by Roger Childs

If you want to read a perfect book, there is only one way: write it. –Ambrose Bierce

One of America’s great writers

Ambrose Bierce’s Devil’s Dictionary is a masterpiece of wit, humour and cynicism. His satirical observations remind you of writers like Oscar Wilde and H L Mencken. 

However, Bierce was also a wonderful short-story writer, and An Occurrence at Owl Creek is one of the most brilliant pieces of short fiction ever written.

He was also a poet, producing a number of anthologies and worked as journalist for the San Francisco Examiner with a column called The Prattle.

Much of his writing related to his war experiences, as he had served in the Union Army in the Civil War. Tragically it was during the Mexican Revolutionary War that he disappeared without trace. In 1913, Bierce told reporters that he was travelling to Mexico to gain first-hand experience of it. He disappeared and was never seen again.

A dictionary like no other

The Devil’s Dictionary was published in 1911 and here Bierce demonstrated his brilliant skills of satire, precision and humour. 

Some examples:

Beauty, n. The power by which a woman charms a lover and terrifies a husband.Bride, n. A woman with a fine prospect of happiness behind her.

Childhood, n. The period of human life intermediate between the idiocy of infancy and the folly of youth — two removes from the sin of manhood and three from the remorse of age.

Diagnosis, n. A physician’s forecast of disease by the patient’s pulse and purse.

Fashion, n. A despot whom the wise ridicule and obey.

Future, n. That period of time in which our affairs prosper, our friends are true and our happiness is assured.

History, n. an account mostly false, of events mostly unimportant, which are brought about by rulers, mostly knaves, and soldiers, mostly fools.

Imagination, n. A warehouse of facts, with poet and liar in joint ownership.Imposter, n. A rival aspirant for public honors.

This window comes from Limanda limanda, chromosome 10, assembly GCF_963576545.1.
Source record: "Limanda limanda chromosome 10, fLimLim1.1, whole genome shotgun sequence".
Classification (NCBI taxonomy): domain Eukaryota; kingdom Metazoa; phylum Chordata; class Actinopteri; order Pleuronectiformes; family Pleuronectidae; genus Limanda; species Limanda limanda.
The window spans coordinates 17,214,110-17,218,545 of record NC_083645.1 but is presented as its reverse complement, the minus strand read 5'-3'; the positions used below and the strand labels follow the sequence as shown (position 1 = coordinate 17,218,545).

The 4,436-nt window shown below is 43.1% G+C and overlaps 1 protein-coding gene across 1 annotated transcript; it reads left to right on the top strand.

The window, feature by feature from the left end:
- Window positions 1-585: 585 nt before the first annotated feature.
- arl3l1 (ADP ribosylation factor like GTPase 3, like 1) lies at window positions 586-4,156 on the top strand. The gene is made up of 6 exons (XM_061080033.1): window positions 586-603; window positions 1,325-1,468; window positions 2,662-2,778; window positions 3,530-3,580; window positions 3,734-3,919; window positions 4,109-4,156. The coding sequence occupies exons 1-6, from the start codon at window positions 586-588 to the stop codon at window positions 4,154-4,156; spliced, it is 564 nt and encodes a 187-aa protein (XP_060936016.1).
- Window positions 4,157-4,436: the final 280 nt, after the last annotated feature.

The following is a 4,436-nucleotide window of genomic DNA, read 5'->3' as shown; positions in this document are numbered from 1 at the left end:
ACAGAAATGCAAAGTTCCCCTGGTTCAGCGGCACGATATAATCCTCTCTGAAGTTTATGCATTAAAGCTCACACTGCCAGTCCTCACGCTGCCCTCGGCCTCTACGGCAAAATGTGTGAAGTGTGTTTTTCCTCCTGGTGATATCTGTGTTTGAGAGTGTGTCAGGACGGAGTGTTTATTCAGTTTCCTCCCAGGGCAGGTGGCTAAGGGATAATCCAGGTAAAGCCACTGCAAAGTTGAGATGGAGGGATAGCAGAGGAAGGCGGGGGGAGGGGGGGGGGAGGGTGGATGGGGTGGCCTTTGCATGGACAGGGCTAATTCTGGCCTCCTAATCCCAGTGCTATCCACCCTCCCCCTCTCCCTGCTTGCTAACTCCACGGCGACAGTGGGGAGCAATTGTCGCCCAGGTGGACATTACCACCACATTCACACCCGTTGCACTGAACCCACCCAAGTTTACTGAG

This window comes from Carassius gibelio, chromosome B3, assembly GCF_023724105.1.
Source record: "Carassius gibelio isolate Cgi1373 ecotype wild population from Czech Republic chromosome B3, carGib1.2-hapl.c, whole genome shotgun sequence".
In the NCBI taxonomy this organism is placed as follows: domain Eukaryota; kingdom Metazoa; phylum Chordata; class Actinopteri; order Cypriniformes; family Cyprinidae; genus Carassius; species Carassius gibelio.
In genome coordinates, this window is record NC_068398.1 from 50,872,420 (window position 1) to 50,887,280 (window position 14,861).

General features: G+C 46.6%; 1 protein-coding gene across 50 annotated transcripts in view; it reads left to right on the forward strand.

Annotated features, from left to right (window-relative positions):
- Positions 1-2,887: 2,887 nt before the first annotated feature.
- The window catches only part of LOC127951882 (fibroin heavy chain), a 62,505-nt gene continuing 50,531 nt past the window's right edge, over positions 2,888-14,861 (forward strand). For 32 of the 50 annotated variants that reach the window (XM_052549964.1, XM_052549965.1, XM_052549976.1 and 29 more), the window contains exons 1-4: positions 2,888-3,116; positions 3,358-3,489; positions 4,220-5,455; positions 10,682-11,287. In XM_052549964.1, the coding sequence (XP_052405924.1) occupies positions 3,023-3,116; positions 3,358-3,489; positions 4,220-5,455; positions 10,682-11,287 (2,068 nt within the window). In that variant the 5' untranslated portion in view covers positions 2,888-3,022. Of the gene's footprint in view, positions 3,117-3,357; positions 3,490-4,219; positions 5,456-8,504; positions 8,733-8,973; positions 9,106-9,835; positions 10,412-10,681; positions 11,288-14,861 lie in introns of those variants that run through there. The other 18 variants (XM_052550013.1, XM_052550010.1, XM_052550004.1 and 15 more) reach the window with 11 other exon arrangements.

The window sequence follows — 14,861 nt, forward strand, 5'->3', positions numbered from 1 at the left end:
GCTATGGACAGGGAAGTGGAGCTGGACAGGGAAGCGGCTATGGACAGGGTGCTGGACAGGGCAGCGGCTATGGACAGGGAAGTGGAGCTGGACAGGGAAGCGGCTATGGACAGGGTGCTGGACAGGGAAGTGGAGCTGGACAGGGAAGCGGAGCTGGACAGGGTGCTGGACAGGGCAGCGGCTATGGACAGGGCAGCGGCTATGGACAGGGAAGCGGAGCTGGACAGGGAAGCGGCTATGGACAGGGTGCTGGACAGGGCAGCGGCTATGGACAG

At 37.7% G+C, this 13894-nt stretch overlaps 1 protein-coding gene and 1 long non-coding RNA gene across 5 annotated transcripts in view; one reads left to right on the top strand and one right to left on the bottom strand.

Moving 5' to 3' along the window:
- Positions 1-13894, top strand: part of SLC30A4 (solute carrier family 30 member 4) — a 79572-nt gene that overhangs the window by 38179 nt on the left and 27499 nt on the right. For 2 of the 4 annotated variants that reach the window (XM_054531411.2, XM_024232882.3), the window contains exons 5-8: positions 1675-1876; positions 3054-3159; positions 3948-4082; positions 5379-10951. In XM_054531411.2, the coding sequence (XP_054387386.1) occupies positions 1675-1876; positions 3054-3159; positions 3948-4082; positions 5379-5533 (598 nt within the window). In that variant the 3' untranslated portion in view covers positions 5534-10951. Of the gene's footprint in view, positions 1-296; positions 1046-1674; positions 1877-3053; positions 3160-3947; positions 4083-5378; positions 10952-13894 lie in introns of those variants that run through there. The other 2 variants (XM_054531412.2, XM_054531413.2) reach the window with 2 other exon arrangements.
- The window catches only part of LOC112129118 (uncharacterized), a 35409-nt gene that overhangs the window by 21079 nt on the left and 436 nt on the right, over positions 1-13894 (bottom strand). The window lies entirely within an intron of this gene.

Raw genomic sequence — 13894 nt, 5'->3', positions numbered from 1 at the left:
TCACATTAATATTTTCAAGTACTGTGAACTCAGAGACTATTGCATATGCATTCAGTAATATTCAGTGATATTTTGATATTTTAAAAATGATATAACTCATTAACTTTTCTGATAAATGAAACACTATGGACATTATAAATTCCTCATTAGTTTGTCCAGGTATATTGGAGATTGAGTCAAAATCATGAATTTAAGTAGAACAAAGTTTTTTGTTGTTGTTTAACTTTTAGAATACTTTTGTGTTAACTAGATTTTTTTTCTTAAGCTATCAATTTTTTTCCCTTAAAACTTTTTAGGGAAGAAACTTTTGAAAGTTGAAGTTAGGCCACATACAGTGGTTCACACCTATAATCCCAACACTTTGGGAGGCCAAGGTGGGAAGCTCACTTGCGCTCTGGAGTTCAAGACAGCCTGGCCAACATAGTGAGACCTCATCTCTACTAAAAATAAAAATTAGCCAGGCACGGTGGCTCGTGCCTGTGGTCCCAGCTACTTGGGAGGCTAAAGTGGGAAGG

Liar, n. A lawyer with a roving commission.

Love, n. A temporary insanity curable by marriage or by removal of the patient from the influences under which he incurred the disorder. This disease is prevailent [sic] only among civilized races living under artificial conditions; barbarous nations breathing pure air and eating simple food enjoy immunity from its ravages. It is sometimes fatal, but more frequently to the physician than to the patient.

Man, n. An animal so lost in rapturous contemplation of what he thinks he is as to overlook what he indubitably ought to be. His chief occupation is extermination of other animals and his own species, which, however, multiplies with such insistent rapidity as to infest the whole habitable earth and Canada.

Marriage, n. The state or condition of a community consisting of a master, a mistress and two slaves, making in all, two.

Nepotism, n. Appointing your grandmother to office for the public good.

Patience, n. A minor form of despair, disguised as a virtue.

Peace, n. In international affairs, a period of cheating between two periods of fighting.

Philosophy, n. A route of many roads leading from nowhere to nothing.

As the visuals of selected different covers indicate, The Devil’s Dictionary has been reprinted many times over the last 111 years. The copy I’ve is an old one and included wonderfully cynical illustrations.

For an equivalent book written for modern NZ, see The New Gobbledygook: a New Zealand Dictionary and Guidebook